Anthony I Vulin

NYU Langone Medical Center, New York, New York, United States

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Publications (3)13.65 Total impact

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    Anthony I Vulin · Kirsten K Jacob · Frederick M Stanley
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    ABSTRACT: We previously showed that receptor-like protein tyrosine phosphatase (RPTP)-alpha inhibited insulin-increased prolactin gene transcription. Others suggested that RPTPalpha was a key intermediary between integrins and activation of Src. We present evidence that inhibition of insulin-increased prolactin gene transcription was secondary to RPTPalpha activation of Src, reflecting its role as mediator of integrin responses. Src kinase activity was increased in GH4 cells transiently or stably expressing RPTPalpha and cells plated on the integrin-alpha5beta1 ligand fibronectin. C-terminal Src kinase inactivated Src and blocked RPTPalpha inhibition of insulin-increased prolactin gene transcription. Expression of dominant-negative Src also prevented the RPTPalpha-mediated inhibition of insulin-increased prolactin gene expression. Low levels of a constitutively active Src mutant (SrcY/F) stimulated whereas higher expression levels of Src Y/F inhibited prolactin gene expression. Src-increased prolactin gene transcription was inhibited by expression of a blocking Rho-mutant (RhoN19), suggesting that Src acted through or required active Rho. Experiments with an activated Rho-mutant (RhoL63) demonstrated a biphasic activation/repression of prolactin gene transcription that was similar to the effect of Src. The effects of both Src and Rho were phosphatidylinositol 3-kinase dependent. Expression of SrcY/F or RhoL63 altered the actin cytoskeleton and morphology of GH4 cells. Taken together, these data suggest a physiological pathway from the cell matrix to increased prolactin gene transcription mediated by RPTPalpha/Src/Rho/phosphatidylinositol 3-kinase and cytoskeletal change that is additive with effects of insulin. Over activation of this pathway, however, caused extreme alteration of the cytoskeleton that blocked activation of the prolactin gene.
    Full-text · Article · Sep 2005 · Endocrinology
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    Anthony I Vulin · Frederick M Stanley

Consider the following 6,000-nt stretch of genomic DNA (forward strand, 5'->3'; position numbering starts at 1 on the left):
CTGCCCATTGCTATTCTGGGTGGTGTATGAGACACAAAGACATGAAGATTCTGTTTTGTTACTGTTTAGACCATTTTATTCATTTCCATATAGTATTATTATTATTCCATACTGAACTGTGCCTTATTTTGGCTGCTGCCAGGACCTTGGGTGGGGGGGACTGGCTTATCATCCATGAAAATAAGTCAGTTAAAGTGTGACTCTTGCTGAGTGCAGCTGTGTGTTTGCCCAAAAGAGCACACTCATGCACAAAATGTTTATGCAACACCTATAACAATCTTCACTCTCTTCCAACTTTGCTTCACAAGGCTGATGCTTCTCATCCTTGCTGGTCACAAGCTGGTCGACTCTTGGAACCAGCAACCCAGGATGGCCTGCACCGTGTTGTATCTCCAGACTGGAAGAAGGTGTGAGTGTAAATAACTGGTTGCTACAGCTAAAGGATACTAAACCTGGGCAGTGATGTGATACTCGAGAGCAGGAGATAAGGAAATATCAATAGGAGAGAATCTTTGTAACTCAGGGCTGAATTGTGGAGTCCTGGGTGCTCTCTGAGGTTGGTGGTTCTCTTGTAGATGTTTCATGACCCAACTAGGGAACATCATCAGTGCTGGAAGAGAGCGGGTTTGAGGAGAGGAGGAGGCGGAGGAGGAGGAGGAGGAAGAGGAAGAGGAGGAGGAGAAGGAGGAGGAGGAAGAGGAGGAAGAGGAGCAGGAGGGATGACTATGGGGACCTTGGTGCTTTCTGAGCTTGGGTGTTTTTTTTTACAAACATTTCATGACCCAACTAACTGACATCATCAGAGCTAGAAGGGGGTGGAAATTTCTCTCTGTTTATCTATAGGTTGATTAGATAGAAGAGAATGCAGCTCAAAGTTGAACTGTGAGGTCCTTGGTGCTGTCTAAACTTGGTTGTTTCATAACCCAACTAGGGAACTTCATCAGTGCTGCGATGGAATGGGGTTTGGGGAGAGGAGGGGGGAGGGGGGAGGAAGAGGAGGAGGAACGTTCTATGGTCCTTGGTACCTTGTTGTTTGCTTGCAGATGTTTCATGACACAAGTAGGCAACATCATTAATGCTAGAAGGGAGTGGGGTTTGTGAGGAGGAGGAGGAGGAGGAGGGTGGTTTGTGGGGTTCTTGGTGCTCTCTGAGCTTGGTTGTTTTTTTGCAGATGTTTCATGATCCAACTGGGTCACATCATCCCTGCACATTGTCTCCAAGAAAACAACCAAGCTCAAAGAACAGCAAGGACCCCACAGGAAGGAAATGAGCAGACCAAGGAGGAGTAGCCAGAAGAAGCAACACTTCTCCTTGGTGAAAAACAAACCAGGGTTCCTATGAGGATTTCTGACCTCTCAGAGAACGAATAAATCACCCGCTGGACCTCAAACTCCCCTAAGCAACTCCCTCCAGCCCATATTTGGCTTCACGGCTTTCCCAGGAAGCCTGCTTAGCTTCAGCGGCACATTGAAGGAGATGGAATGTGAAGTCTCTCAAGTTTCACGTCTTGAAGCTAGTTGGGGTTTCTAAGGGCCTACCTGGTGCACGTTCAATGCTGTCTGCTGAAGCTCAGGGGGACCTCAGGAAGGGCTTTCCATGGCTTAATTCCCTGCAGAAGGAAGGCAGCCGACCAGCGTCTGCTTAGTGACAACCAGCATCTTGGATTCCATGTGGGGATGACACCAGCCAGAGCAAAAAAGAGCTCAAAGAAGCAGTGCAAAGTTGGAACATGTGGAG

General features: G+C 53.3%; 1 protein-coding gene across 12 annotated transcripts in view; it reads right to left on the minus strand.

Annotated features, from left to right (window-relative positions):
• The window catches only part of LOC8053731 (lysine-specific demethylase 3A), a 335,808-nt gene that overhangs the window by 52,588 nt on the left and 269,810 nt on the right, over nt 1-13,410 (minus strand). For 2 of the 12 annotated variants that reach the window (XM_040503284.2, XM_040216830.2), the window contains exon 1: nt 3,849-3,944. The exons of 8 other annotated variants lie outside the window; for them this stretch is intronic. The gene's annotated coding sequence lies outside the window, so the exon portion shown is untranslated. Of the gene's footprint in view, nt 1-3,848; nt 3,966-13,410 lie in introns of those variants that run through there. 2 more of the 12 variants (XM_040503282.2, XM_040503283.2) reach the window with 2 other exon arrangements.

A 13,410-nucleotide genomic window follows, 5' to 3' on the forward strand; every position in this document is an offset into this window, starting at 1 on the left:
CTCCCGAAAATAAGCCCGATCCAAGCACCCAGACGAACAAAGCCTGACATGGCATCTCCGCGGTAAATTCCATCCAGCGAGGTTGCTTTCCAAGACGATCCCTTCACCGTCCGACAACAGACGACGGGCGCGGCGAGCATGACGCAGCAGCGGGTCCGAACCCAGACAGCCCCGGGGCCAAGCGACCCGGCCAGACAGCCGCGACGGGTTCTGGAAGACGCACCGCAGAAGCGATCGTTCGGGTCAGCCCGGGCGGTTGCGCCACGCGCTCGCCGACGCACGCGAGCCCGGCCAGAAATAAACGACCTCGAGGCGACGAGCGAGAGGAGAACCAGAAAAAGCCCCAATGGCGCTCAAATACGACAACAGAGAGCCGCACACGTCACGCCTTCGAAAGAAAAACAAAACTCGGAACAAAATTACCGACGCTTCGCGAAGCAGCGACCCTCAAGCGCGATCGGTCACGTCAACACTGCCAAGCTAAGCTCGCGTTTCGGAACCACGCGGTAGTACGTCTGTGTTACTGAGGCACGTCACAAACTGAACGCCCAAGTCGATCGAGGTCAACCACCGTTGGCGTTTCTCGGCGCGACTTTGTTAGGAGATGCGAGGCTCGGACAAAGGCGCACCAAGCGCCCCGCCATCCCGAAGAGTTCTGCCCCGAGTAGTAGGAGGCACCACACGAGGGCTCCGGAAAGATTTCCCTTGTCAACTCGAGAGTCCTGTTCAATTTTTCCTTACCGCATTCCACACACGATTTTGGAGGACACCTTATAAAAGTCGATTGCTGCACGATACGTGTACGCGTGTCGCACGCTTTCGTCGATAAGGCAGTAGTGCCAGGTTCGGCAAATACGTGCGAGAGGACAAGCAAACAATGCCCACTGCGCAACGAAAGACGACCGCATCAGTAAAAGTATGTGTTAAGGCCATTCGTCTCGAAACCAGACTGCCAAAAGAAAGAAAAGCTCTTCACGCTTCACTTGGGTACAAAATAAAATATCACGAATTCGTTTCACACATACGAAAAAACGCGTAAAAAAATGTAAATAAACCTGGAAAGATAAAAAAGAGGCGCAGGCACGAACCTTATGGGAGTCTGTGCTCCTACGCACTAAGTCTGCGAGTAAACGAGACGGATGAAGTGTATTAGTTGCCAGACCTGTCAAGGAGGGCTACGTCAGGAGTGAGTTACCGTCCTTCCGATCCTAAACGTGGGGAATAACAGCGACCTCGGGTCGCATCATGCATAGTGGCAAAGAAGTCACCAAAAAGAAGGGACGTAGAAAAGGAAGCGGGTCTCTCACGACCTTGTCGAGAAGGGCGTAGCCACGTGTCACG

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    ABSTRACT: Oxidative stress is one of the characteristics of diabetes and is thought to be responsible for many of the pathophysiological changes caused by the disease. We previously identified an insulin response element in the promoter of plasminogen activator inhibitor 1 (PAI-1) that was activated by an unidentified member of the forkhead/winged helix (Fox) family of transcription factors. This element mediated a 5-7-fold increase in PAI-1 transcription because of insulin. Here we report that oxidative stress also caused a 3-fold increase in PAI-1 transcription and that the effect was additive with that of insulin. Antioxidants prevent this response. Mutational analysis of the PAI-1 promoter revealed that oxidative stress acted at an AP-1 site at -60/52 of the promoter. Gel mobility shift analysis demonstrated that binding to an AP-1 oligonucleotide was increased 4-fold by oxidative stress. Jun levels were increased by oxidants as assessed by reverse transcriptase-PCR. Western blotting demonstrated that a rapid and prolonged nuclear accumulation of phospho-c-Jun followed oxidant stimulation. The nuclear c-Jun phosphorylation was not observed in cells treated with reduced glutathione. Finally, JNK/SAPK activity was found to increase in response to oxidants, and inhibition of JNK/SAP blocked TBHQ-increased PAI-1-luciferase expression. Thus, oxidative stress stimulated AP-1 and activated the PAI-1 promoter.
    Full-text · Article · Jul 2004 · Journal of Biological Chemistry
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    Anthony Igor Vulin · Frederick M Stanley
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    ABSTRACT: Plasminogen activator inhibitor-1 (PAI-1) is an important regulator of fibrinolysis by its inhibition of both tissue-type and urokinase plasminogen activators. PAI-1 levels are elevated in type II diabetes and this elevation correlates with macro- and microvascular complications of diabetes. Insulin increases PAI-1 production in several experimental systems, but the mechanism of insulin-activated PAI-1 transcription remains to be determined. Deletion analysis of the PAI-1 promoter revealed that the insulin response element is between -117 and -7. Mutation of the AT-rich site at -52/-45 abolished the insulin responsiveness of the PAI-1 promoter. This sequence is similar to the inhibitory sequence found in the phosphoenolpyruvate carboxylkinase/insulin-like growth factor-I-binding protein I promoters. Gel-mobility shift assays demonstrated that the forkhead bound to the PAI-1 promoter insulin response element. Expression of the DNA-binding domain of FKHR acted as a dominant negative to block insulin-increased PAI-1-CAT expression. A LexA-FKHR construct was also insulin responsive. These data suggested that a member of the Forkhead/winged helix family of transcription factors mediated the effect of insulin on PAI-1 transcription. Inhibition of phosphatidylinositol 3-kinase reduced the effect of insulin on PAI-1 gene expression, a result consistent with activation through FKHR. However, it was likely that a different member of the FKHR family (not FKHR) mediated this effect since FKHR was present in both insulin-responsive and non-responsive cell lines.
    Full-text · Article · Jul 2002 · Journal of Biological Chemistry